The Lowdown went on hiatus for November and after a slow start to the month the NWSL news came fast and furious in the lead-up to Thanksgiving and the end of the month. Several high-profile players were involved in trades and Houston Dynamo president Chris Canetti went public with the MLS club’s interest in starting an NWSL side. A decision is expected this week.
Here is a quick look at some of the hot-button issues of the NWSL offseason.
To expand or not to expand: Canetti has not been shy when it comes to sharing details about the Dynamo’s interest in entering NWSL. The club went as far as to ask for $25 refundable season ticket deposits to gauge interest. Ultimately, the number came in below Canetti’s home run number, but it was rapid-fire research where fans were asked to put up money to support a nameless, faceless team.
The most confounding aspect of this story has been the backlash from NWSL fans who seem to think Houston joining the league in 2014 would be a negative development. Other than making the roster of teams uneven and creating a necessary increase in weeknight matches, I have yet to hear a single, logical reason why a Dynamo-backed club would be a bad idea.
It was not even four years ago that the Los Angeles Sol folded out of WPS when a prospective ownership group fell through and original owner AEG refused to extend their original agreement of running the team for one year. That the company that more or less propped up Major League Soccer for a decade turned its back on the women’s game reeked like a death sentence. Today, Merritt Paulson proudly owns both the Timbers and Thorns and now Canetti is trying to get the Dynamo involved. The Red Bulls were close to joining as well until Sky Blue elected to remain on their own.
Sure the addition of an expansion team less than seven weeks before the draft is less than perfect timing, but the NWSL is a small league. Whereas MLS clubs in New York and Orlando will rightly wait until 2015, the level of preparation for the would-be Houston franchise is a fraction of what it would be for those clubs. If it starts, the team will play at BBVA Compass Stadium where the Dynamo play; they will not have to worry about a television deal or anything close to the level of sponsorship, and there are more than enough players to go around.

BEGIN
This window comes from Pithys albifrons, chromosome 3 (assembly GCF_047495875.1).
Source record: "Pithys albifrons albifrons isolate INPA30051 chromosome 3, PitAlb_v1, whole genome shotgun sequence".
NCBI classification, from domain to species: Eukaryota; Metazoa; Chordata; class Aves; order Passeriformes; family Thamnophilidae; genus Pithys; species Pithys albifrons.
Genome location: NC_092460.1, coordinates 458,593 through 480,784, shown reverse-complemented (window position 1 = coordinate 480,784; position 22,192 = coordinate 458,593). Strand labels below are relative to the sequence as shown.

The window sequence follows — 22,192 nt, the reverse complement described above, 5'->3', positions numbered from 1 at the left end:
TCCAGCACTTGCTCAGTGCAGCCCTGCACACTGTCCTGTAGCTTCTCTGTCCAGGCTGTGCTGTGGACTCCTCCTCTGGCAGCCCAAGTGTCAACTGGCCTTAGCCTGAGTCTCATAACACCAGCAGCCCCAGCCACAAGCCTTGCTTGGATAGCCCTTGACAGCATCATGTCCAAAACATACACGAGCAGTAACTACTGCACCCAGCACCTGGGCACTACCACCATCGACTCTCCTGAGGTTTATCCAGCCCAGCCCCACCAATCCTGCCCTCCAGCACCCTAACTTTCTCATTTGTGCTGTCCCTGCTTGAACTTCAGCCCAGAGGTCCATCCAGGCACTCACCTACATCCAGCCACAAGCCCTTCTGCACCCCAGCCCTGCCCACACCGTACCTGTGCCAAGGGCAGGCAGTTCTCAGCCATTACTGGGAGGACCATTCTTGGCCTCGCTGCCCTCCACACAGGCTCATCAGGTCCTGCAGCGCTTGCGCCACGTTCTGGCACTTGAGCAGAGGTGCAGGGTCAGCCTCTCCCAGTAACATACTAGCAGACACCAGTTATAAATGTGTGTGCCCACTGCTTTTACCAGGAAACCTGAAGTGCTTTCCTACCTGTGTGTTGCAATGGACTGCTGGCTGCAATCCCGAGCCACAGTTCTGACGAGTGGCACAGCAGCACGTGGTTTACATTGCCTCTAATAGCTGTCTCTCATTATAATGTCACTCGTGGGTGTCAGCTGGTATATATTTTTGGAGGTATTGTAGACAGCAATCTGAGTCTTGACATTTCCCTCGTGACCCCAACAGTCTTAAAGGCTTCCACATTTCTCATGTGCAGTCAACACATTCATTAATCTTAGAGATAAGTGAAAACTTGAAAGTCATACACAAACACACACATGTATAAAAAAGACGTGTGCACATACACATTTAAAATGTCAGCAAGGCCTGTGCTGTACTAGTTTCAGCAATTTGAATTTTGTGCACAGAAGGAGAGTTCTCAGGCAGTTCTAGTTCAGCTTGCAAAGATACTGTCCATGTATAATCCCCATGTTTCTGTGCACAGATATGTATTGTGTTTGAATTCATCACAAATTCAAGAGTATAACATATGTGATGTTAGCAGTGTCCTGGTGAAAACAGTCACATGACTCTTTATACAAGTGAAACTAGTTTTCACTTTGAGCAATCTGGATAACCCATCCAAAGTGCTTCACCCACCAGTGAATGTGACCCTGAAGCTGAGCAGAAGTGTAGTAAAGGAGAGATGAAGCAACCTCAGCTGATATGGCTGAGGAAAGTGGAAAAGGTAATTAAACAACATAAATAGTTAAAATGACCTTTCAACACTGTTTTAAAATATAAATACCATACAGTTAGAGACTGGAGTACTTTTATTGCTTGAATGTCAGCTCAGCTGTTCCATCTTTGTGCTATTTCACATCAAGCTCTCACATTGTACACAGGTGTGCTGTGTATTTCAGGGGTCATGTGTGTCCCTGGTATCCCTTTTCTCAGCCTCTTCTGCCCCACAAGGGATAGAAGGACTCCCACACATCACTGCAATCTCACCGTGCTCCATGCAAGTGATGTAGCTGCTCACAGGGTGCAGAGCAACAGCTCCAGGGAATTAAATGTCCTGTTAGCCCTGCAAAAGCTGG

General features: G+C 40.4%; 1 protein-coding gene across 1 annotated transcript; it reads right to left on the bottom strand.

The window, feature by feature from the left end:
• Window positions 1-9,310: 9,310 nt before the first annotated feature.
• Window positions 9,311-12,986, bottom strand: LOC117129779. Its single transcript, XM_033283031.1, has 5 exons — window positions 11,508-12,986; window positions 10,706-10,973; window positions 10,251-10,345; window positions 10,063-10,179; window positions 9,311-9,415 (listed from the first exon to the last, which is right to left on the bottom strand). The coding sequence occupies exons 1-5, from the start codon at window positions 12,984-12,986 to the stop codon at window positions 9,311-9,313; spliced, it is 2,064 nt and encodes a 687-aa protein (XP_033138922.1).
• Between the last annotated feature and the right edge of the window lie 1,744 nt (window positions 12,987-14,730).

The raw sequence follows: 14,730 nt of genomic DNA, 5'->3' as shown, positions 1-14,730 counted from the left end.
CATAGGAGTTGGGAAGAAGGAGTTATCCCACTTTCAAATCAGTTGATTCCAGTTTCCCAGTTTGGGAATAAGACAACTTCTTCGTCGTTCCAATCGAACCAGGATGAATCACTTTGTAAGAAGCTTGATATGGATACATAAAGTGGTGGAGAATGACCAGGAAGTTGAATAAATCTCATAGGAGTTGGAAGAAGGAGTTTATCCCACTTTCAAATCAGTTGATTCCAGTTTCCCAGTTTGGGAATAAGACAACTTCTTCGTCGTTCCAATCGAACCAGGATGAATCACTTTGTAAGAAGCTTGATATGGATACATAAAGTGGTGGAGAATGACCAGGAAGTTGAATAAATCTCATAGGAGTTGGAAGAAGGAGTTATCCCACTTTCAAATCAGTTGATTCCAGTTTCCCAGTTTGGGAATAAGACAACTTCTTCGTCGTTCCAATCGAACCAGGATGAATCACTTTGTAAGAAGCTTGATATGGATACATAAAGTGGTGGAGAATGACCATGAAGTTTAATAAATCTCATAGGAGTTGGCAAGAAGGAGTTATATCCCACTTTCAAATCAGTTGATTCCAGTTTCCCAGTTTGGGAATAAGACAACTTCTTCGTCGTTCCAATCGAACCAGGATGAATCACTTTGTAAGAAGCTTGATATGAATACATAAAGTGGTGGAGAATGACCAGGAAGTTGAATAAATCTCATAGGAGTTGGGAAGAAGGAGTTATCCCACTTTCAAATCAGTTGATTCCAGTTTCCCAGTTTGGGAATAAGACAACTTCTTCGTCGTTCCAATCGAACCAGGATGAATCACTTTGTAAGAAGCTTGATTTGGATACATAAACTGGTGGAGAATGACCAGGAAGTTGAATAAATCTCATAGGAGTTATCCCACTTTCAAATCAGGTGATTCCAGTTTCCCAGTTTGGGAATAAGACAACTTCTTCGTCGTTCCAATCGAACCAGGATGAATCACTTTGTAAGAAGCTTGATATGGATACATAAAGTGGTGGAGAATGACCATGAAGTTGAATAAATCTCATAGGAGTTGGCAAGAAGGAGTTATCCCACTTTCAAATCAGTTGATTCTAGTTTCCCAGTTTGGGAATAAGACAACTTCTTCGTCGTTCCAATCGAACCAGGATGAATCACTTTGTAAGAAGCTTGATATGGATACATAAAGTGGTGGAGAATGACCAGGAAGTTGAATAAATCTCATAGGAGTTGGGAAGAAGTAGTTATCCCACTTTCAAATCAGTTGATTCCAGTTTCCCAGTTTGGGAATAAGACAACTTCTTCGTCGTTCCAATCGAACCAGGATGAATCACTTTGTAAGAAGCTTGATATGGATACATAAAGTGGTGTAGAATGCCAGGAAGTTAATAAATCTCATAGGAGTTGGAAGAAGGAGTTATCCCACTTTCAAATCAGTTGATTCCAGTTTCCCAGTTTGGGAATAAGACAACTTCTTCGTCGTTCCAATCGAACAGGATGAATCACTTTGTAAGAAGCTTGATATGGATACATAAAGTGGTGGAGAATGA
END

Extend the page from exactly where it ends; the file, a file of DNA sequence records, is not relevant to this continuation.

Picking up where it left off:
Simply put, the participation of more MLS owners is nothing but good for NWSL. And for those worried that expanding too quickly will sink the league, remember that all three of the WPS expansion clubs were included in the five that were on the roster for the 2012 season that never happened. Expansion did not kill WPS. Poor ownership groups—among other things—killed it.
The addition of a ninth team could also tinker with the draft order. That might wind up being grossly unfair to some teams, especially if the Spirit wind up getting bumped from the No. 1 spot, but it is not even a small concern in the bigger picture of NWSL sustainability. The NBA used territorial picks until 1966 in order to help ticket sales. That’s how Wilt Chamberlain wound up in Philadelphia. The NBA is just fine today.
Gut feeling – it’s going to happen.
Allocation: Another wrinkle in the Houston expansion effort is how allocation would work. While this is a legitimate concern, it will be no less of a concern if the league expands in 2015, and it also ignores that allocation is already messy among the eight existing teams. While some have made wholesale changes and others more or less stood pat so far, all of them are wondering just how the 2014 allocation class will look.
So far we know that three allocated Americans from 2013 will continue to be paid by U.S. Soccer. Keelin Winters signed a standard contract to remain in Seattle and Lori Lindsey has done the same in Washington, but neither will be paid subsidized by the federation in 2014. Heather Mitts retired before the 2013 season after being allocated to the Breakers. There was also one open spot from the original set of 23.